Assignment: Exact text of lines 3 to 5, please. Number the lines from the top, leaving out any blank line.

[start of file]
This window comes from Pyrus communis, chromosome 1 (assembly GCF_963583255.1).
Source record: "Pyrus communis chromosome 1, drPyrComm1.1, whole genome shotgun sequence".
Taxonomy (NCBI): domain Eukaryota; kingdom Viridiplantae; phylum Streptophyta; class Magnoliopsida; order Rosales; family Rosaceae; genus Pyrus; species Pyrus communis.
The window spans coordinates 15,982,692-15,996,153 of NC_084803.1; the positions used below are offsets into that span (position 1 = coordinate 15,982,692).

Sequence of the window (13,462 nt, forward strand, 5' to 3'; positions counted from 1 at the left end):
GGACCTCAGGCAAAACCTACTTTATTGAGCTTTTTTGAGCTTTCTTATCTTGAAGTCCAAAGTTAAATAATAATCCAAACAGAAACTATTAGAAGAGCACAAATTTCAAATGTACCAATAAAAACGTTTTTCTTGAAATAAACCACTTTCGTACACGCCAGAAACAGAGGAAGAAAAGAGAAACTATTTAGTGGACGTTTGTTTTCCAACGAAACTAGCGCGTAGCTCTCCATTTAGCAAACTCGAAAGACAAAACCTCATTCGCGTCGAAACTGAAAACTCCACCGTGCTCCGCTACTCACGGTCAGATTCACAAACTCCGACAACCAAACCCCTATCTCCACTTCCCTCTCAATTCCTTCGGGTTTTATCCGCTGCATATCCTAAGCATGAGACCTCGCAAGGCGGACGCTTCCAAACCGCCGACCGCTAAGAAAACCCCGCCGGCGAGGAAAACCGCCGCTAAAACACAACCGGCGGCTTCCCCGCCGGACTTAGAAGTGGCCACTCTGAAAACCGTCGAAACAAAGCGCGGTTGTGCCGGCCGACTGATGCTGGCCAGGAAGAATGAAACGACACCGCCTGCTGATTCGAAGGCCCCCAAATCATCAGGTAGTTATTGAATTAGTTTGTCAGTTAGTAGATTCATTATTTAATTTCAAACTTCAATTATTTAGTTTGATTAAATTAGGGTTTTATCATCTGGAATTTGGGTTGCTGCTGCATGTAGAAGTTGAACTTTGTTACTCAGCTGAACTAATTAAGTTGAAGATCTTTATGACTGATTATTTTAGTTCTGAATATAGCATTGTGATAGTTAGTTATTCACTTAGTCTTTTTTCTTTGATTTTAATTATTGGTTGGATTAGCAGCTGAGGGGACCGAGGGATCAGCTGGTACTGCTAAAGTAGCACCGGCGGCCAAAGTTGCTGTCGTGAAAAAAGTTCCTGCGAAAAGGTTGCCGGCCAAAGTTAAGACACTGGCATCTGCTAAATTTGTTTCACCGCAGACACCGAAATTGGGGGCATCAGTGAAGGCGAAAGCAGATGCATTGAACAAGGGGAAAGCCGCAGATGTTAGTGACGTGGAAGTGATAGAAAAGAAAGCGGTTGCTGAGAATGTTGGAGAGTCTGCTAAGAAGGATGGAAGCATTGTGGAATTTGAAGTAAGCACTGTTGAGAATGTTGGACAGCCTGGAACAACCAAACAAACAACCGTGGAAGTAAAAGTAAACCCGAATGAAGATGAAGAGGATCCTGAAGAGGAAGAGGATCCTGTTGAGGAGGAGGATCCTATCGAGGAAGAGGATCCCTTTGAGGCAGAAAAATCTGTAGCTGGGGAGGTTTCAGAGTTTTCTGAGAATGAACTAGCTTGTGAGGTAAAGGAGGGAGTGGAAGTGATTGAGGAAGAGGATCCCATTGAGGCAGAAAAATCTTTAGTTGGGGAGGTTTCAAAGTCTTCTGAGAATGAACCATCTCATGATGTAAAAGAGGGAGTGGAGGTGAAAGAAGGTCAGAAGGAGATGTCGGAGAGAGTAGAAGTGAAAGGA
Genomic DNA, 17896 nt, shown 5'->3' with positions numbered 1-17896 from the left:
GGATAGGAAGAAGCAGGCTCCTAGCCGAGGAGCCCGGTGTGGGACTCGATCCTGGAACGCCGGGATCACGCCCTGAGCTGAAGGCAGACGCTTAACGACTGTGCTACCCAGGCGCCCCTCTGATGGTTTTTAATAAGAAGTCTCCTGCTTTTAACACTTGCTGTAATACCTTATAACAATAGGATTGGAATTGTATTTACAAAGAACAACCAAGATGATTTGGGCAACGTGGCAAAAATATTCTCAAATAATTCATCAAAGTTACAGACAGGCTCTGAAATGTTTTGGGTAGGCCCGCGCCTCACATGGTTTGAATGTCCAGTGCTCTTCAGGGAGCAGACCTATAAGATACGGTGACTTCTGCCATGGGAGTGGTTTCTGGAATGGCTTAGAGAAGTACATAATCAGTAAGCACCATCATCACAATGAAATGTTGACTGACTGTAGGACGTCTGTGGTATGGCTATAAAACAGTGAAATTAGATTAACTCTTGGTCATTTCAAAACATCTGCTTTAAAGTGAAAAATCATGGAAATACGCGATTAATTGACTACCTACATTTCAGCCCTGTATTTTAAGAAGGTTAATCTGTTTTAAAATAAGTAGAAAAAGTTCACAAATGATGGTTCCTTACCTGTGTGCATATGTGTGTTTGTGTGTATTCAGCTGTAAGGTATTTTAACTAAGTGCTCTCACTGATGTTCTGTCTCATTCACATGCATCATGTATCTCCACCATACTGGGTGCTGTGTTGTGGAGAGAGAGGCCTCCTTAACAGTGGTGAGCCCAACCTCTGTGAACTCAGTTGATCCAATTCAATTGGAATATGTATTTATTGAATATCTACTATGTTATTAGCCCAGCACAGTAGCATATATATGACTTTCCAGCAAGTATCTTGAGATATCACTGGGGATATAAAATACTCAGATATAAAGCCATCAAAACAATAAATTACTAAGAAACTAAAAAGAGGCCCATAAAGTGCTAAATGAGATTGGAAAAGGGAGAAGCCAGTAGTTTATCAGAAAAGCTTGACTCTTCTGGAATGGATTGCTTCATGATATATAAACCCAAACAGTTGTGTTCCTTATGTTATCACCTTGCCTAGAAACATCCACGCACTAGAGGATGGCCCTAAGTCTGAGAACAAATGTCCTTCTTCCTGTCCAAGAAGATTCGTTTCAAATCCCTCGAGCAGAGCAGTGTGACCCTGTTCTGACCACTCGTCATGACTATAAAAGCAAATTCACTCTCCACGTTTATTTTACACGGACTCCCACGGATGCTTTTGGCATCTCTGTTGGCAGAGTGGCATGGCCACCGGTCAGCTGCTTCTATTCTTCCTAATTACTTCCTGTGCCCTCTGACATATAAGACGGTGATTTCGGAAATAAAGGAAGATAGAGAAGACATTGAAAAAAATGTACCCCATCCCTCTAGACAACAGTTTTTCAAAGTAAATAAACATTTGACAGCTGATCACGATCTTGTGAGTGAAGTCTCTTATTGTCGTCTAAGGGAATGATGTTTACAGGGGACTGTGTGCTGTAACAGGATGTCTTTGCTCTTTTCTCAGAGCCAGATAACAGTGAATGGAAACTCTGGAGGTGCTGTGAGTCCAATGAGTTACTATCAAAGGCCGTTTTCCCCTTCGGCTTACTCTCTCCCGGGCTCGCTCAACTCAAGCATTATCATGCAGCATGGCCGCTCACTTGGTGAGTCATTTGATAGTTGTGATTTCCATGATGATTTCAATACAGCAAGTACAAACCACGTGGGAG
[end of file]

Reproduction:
Taxonomy (NCBI): domain Eukaryota; kingdom Viridiplantae; phylum Streptophyta; class Magnoliopsida; order Rosales; family Rosaceae; genus Pyrus; species Pyrus communis.
The window spans coordinates 15,982,692-15,996,153 of NC_084803.1; the positions used below are offsets into that span (position 1 = coordinate 15,982,692).

Sequence of the window (13,462 nt, forward strand, 5' to 3'; positions counted from 1 at the left end):